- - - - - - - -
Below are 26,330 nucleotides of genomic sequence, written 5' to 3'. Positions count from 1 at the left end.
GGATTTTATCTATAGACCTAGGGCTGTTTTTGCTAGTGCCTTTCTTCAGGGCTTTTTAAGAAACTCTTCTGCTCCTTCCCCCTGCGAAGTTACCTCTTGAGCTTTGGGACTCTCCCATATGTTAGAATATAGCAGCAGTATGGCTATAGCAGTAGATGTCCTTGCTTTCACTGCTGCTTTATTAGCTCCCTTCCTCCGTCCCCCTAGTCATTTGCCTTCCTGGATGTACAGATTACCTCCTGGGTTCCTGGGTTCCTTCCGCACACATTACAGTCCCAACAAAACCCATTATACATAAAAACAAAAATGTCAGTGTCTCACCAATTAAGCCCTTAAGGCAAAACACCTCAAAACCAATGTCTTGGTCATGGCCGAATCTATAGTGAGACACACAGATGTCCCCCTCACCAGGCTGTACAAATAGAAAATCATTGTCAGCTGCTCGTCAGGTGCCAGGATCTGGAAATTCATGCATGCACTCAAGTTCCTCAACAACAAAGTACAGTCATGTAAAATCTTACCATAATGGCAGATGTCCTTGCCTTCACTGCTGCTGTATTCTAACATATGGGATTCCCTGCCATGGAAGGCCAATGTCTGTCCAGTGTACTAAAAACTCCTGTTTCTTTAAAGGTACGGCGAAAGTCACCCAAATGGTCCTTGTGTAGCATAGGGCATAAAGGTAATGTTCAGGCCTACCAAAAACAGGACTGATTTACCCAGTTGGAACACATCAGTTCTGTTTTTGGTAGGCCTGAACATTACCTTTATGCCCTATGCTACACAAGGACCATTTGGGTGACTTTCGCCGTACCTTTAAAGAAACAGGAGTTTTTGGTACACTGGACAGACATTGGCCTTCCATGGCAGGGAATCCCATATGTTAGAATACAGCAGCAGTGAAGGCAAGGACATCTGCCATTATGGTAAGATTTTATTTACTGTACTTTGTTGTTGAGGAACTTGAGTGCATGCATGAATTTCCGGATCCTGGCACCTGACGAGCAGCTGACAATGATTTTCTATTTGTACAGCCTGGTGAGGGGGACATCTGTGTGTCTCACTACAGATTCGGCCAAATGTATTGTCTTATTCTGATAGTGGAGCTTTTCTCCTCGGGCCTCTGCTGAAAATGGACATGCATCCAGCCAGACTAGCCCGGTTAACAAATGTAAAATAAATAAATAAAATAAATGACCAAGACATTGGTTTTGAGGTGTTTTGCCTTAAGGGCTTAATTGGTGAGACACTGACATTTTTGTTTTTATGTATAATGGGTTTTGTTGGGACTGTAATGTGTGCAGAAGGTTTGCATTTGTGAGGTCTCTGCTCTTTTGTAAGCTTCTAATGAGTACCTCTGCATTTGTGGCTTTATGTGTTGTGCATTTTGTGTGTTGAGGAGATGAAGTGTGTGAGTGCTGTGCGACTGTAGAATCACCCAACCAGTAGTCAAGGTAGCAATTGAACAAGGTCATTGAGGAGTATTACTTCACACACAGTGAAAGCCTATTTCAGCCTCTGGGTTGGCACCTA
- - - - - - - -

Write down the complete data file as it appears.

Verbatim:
Below are 26,330 nucleotides of genomic sequence, written 5' to 3'. Positions count from 1 at the left end.
GGATTTTATCTATAGACCTAGGGCTGTTTTTGCTAGTGCCTTTCTTCAGGGCTTTTTAAGAAACTCTTCTGCTCCTTCCCCCTGCGAAGTTACCTCTTGAGCTTTGGGACTCTCCCATATGTTAGAATATAGCAGCAGTATGGCTATAGCAGTAGATGTCCTTGCTTTCACTGCTGCTTTATTAGCTCCCTTCCTCCGTCCCCCTAGTCATTTGCCTTCCTGGATGTACAGATTACCTCCTGGGTTCCTGGGTTCCTTCCGCACACATTACAGTCCCAACAAAACCCATTATACATAAAAACAAAAATGTCAGTGTCTCACCAATTAAGCCCTTAAGGCAAAACACCTCAAAACCAATGTCTTGGTCATGGCCGAATCTATAGTGAGACACACAGATGTCCCCCTCACCAGGCTGTACAAATAGAAAATCATTGTCAGCTGCTCGTCAGGTGCCAGGATCTGGAAATTCATGCATGCACTCAAGTTCCTCAACAACAAAGTACAGTCATGTAAAATCTTACCATAATGGCAGATGTCCTTGCCTTCACTGCTGCTGTATTCTAACATATGGGATTCCCTGCCATGGAAGGCCAATGTCTGTCCAGTGTACTAAAAACTCCTGTTTCTTTAAAGGTACGGCGAAAGTCACCCAAATGGTCCTTGTGTAGCATAGGGCATAAAGGTAATGTTCAGGCCTACCAAAAACAGGACTGATTTACCCAGTTGGAACACATCAGTTCTGTTTTTGGTAGGCCTGAACATTACCTTTATGCCCTATGCTACACAAGGACCATTTGGGTGACTTTCGCCGTACCTTTAAAGAAACAGGAGTTTTTGGTACACTGGACAGACATTGGCCTTCCATGGCAGGGAATCCCATATGTTAGAATACAGCAGCAGTGAAGGCAAGGACATCTGCCATTATGGTAAGATTTTATTTACTGTACTTTGTTGTTGAGGAACTTGAGTGCATGCATGAATTTCCGGATCCTGGCACCTGACGAGCAGCTGACAATGATTTTCTATTTGTACAGCCTGGTGAGGGGGACATCTGTGTGTCTCACTACAGATTCGGCCAAATGTATTGTCTTATTCTGATAGTGGAGCTTTTCTCCTCGGGCCTCTGCTGAAAATGGACATGCATCCAGCCAGACTAGCCCGGTTAACAAATGTAAAATAAATAAATAAAATAAATGACCAAGACATTGGTTTTGAGGTGTTTTGCCTTAAGGGCTTAATTGGTGAGACACTGACATTTTTGTTTTTATGTATAATGGGTTTTGTTGGGACTGTAATGTGTGCAGAAGGTTTGCATTTGTGAGGTCTCTGCTCTTTTGTAAGCTTCTAATGAGTACCTCTGCATTTGTGGCTTTATGTGTTGTGCATTTTGTGTGTTGAGGAGATGAAGTGTGTGAGTGCTGTGCGACTGTAGAATCACCCAACCAGTAGTCAAGGTAGCAATTGAACAAGGTCATTGAGGAGTATTACTTCACACACAGTGAAAGCCTATTTCAGCCTCTGGGTTGGCACCTA